An inverse relationship between educational level and dementia has been reported in several studies. In this study we investigated the relationship between educational level and dementia related deaths for cohorts of people all born during 1915-39. The cohorts were followed up from adulthood or old age, taking into account possible confounders and mediating paths. Our study population comprised participants in Norwegian health examination studies in the period 1974-2002; The Counties Study and Cohort of Norway (CONOR). Dementia related deaths were defined as deaths with a dementia diagnosis on the death certificate and linked using the Cause of Death Registry to year 2012. The study included 90,843 participants, 2.06 million person years and 2440 dementia related deaths. Cox regression was used to assess the association between education and dementia related deaths. Both high and middle educational levels were associated with lower dementia related death risk compared to those with low education when follow-up started in adulthood (35-49 years, high versus low education: HR=0.68, 95% confidence interval (CI) 0.50-0.93; 50-69 years, high versus low education: HR=0.52, 95% CI 0.34-0.80). However, when follow-up started at old age (70-80 years) there was no significant association between education and dementia related death. Restricting the study population to those born during a five-year period 1925-29 (the birth cohort overlapping all three age groups), gave similar main findings. The protective effects found for both high and middle educational level compared to low education were robust to adjustment for cardiovascular health and life style factors, suggesting education to be a protective factor for dementia related death. Both high and middle educational levels were associated with decreased dementia related death risk compared with low educational level when follow-up started in adulthood, but no association was observed when follow-up started at old age.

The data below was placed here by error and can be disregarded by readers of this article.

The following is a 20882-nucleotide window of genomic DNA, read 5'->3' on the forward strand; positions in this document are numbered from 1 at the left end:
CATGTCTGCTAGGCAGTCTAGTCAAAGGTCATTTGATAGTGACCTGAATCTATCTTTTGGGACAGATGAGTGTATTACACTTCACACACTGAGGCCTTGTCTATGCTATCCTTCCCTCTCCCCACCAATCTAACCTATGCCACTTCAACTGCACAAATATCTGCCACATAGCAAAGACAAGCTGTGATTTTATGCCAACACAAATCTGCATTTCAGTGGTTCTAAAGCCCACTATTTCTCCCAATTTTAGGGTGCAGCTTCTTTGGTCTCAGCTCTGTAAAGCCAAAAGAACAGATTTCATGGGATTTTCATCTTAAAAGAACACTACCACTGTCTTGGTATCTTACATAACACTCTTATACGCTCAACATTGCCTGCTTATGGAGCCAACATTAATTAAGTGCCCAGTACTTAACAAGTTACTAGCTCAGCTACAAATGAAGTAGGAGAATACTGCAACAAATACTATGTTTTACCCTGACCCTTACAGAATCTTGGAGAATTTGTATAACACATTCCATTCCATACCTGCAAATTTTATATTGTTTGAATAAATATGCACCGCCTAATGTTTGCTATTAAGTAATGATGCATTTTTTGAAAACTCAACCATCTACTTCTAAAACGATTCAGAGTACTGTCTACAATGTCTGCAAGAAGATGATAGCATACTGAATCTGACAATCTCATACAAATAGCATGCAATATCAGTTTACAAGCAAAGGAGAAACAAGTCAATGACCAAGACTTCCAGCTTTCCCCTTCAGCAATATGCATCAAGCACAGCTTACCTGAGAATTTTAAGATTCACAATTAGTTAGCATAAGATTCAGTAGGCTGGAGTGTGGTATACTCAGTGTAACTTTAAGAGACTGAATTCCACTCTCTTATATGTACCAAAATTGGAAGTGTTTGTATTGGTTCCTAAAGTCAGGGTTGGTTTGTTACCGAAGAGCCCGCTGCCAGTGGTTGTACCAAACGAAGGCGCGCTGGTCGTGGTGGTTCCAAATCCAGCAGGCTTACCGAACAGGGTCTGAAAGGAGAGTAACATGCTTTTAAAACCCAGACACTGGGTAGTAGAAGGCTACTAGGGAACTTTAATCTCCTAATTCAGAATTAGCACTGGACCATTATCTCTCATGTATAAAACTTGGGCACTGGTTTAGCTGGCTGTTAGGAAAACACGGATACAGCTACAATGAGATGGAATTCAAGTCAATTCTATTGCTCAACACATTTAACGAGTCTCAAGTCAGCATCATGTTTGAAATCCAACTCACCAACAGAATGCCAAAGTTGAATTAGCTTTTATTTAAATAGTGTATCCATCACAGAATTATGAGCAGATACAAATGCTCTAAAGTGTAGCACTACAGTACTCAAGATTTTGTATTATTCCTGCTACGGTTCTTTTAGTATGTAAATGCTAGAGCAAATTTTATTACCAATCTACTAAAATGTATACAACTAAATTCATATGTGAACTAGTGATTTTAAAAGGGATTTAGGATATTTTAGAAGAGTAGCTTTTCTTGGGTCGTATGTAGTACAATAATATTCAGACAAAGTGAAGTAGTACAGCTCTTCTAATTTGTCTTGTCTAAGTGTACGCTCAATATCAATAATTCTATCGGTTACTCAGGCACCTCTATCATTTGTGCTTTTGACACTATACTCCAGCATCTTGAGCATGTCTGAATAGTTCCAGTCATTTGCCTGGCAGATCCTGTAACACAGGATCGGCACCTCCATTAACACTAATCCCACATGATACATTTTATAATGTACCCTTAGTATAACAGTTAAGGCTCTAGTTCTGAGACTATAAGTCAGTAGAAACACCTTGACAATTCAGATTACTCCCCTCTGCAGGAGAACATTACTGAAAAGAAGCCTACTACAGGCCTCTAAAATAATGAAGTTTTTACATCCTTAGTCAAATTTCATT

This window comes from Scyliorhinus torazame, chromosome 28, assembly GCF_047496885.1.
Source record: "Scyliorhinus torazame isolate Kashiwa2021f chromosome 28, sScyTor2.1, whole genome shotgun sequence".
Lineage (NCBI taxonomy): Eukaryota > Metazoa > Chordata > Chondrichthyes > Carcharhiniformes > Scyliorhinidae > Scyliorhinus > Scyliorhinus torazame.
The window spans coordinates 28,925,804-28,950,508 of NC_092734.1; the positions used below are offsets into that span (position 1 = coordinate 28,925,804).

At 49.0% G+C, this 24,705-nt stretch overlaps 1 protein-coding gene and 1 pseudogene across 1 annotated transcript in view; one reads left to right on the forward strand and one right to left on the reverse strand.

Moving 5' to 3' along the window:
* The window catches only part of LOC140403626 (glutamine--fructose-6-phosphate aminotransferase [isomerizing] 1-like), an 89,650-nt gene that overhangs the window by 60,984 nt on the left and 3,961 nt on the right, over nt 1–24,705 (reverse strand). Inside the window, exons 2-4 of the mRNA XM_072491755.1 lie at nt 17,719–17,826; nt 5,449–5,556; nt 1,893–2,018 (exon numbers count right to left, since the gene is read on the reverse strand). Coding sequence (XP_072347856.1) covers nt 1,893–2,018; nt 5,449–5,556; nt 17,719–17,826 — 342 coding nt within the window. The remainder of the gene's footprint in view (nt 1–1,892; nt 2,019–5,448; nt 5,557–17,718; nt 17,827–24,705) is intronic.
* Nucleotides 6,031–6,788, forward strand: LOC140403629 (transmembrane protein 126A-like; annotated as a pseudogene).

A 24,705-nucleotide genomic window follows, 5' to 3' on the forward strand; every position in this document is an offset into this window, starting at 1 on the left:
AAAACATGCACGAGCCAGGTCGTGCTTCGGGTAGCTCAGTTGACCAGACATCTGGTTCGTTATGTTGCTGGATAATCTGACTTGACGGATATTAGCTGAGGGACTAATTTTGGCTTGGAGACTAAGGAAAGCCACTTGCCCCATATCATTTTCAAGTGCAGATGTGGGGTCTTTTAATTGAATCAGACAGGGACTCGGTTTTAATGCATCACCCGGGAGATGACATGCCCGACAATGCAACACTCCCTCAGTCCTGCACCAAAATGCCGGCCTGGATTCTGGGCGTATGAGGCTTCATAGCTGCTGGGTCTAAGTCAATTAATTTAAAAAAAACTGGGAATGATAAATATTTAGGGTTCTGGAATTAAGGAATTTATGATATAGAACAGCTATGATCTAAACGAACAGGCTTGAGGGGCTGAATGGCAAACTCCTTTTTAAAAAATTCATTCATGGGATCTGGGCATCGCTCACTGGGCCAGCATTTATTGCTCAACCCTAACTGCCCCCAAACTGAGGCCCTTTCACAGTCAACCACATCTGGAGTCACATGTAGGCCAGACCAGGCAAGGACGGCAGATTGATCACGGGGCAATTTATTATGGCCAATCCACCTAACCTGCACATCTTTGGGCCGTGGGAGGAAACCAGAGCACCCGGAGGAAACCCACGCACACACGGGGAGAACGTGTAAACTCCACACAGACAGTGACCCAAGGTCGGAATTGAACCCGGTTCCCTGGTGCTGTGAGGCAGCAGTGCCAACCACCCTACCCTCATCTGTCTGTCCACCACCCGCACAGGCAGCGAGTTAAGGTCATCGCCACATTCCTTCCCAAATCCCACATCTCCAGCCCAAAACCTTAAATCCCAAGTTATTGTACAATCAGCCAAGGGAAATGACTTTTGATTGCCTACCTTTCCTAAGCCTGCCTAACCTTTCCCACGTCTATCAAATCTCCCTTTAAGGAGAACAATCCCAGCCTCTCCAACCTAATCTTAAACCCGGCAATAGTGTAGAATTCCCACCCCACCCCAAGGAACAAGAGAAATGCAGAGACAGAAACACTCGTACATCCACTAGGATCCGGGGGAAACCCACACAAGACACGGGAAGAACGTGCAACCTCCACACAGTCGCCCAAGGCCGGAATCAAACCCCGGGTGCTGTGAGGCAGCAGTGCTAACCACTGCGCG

To investigate the association between random measured glucose levels in middle and old age and dementia-related death.
Population-based cohort study.
Norwegian Counties Study (middle-aged individuals; 35-49) and Cohort of Norway participants (older individuals; 65-80).
Individuals without (n=74,630) and with (n=3,095) known diabetes mellitus (N=77,725); 67,865 without and 2,341 with diabetes mellitus were included in the complete case analyses (nonmissing for all included covariates), of whom 1,580 without and 131 with diabetes mellitus died from dementia-related causes.
Dementia-related death was ascertained according to the Norwegian Cause of Death Registry. Cox regression was used to assess the relationship between random glucose levels (nonfasting) in individuals without and with diabetes mellitus and dementia-related death. Education, smoking, cardiovascular disease, body mass index, cholesterol, blood pressure, and physical activity were adjusted for.
Individuals without diabetes mellitus at midlife with glucose levels between 6.5 and 11.0 mmol/L had a significantly greater risk of dementia-related death than those with levels less than 5.1 mmol/L (hazard ratio=1.32, 95% confidence interval=1.04-1.67) in a fully adjusted model. A dose-response relationship (P=.02) was observed. No significant association between high glucose levels in individuals aged 65 to 80 and dementia-related death was detected.
High random glucose levels measured in middle-aged but not older age persons without known diabetes mellitus were associated with greater risk of dementia-related death up to four decades later.
It is not fully understood how subjective feelings of psychological distress prognosticate dementia. Our aim was to investigate the association between self-reported psychological distress and risk of dementia-related mortality.